Sign on to our letter!

Please add your voice to those of providers around the Commonwealth in calling for ethical industry interaction standards. In the next two weeks our broad coalition will deliver this letter to key officials at the MA Department of Public Health, Executive Office of Health and Human Services, Governor’s Office, and the Public Health Council members. We need your signature to show that we, as providers from the Commonwealth and across the country, are disappointed in these weakened regulations and expect higher ethical standards in our profession.

To the Department of Public Health:

As physicians, resident physicians, medical students, and allied health professionals in the Commonwealth and across the country, we write to express strong concern over the Department of Public Health’s emergency regulations on the Pharmaceutical and Medical Device Gift Ban and Disclosure Law (105 CMR 970.000). We urge DPH to amend the current emergency regulations to protect the well-being of our patients and to uphold ethical standards of our profession.

The DPH’s emergency regulations fail to create clear limits on how much pharmaceutical and medical device companies can spend on food and refreshments while promoting treatments to prescribers. The unfortunate fact is that every dollar spent on marketing makes health care more expensive for Massachusetts residents. One in five Americans already skimp on groceries just to fill their prescriptions. We call on you to create a clear definition of “modest” in your regulations to ensure that no Bay Stater has to choose between medications and putting dinner on the table.

The current regulations also contradict ethical norms of the medical profession, which acknowledge that gifts and meals skew prescribing decisions towards more expensive treatments—even when there is no evidence that they provide a medical benefit. The most preeminent institutions of our profession, including the Institute of Medicine and the Association of American Medical Colleges, have called for an outright ban on industry gifts and meals. In Massachusetts, every single medical school prohibits faculty from receiving industry-funded meals on campus. Perhaps most tellingly, PhRMA itself bans industry-funded meals for physicians in restaurants within its voluntary code of ethics, citing fear that education will not be the primary focus of a restaurant meal.

We therefore call for the following changes to DPH regulations on allowable meals and refreshments:

  • Define “modest” with a clear monetary limit.
    The emergency regulations define “modest” meals as “what a health care practitioner might purchase when dining at his or her own expense.” While we believe that no industry funding of meals should be permitted, within the current legislative context, the DPH definition of “modest” is inappropriately vague and unenforceable. We call for the DPH to institute a clear monetary limit on allowable meals, such as those that exist for state and federal employees on work-related meals.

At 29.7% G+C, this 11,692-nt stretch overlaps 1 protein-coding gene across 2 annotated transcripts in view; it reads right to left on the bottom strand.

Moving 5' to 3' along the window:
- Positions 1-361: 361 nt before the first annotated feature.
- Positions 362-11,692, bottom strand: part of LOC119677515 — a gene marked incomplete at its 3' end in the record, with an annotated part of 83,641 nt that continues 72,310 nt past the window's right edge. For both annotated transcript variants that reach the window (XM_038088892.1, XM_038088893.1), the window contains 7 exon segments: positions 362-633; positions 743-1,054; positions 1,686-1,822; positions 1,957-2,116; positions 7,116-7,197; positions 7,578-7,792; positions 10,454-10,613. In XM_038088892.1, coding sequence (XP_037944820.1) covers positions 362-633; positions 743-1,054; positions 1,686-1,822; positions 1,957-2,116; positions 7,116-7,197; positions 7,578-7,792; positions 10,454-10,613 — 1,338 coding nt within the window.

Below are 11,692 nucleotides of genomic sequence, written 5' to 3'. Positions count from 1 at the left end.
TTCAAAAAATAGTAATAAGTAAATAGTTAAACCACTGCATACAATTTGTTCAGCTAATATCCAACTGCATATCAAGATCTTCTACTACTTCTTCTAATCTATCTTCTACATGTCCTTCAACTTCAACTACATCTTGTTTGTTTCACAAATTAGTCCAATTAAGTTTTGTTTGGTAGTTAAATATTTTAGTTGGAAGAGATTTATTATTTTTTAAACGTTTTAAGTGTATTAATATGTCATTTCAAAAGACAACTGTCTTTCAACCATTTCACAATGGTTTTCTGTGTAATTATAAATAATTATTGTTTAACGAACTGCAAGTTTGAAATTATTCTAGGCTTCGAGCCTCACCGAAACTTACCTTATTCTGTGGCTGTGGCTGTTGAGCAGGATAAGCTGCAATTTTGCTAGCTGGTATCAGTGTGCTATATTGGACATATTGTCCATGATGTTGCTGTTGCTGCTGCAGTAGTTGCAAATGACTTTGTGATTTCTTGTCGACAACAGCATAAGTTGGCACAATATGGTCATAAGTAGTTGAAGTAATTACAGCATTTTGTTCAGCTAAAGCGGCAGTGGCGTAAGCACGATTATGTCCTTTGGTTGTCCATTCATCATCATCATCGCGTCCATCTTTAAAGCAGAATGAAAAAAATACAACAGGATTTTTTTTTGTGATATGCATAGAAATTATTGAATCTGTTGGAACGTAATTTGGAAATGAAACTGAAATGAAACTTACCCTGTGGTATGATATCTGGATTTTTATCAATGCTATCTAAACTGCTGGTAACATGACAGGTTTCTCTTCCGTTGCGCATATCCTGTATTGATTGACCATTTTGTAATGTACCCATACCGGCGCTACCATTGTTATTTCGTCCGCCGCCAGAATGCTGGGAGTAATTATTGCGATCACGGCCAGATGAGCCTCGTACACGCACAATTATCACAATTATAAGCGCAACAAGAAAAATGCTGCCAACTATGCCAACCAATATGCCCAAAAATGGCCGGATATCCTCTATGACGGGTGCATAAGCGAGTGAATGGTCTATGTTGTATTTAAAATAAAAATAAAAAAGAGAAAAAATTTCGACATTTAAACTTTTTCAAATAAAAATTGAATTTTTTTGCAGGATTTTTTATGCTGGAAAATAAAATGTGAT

• Ban alcohol at industry-funded events and presentations.
    Providing doctors alcohol is inappropriate when medical information is being exchanged. Scientific studies support the common sense intuition that alcohol impairs the capacities to learn and to make effective decisions, an unacceptable risk when information presented can impact the health of many patients.
  • Collect adequate information on how money is spent on newly allowable meals.
    The DPH must understand the impact of newly allowable meals on our profession and our patients. DPH regulations should include provisions that collect and make public information on the location of presentations, a description of products promoted, and estimates of total and per-capita expenditures at each event, as required by statute. Much of this information is not required by federal law in the Physician Payment Sunshine Act, and is important information for our patients to understand.

The true “emergency” that we must confront is that seven in ten Americans believe that their doctors’ decisions are “too influenced” by pharmaceutical companies. Lack of trust erodes the impact a provider can have on the health of our patients. Please act to protect the trust at the heart of our relationships with our patients. We urge you to amend the current DPH regulations to include all of the above changes.

The Undersigned

This organizing effort is spearheaded by members of the American Medical Student Association and the National Physicians Alliance.
Please contact us with any comments, questions, or concerns!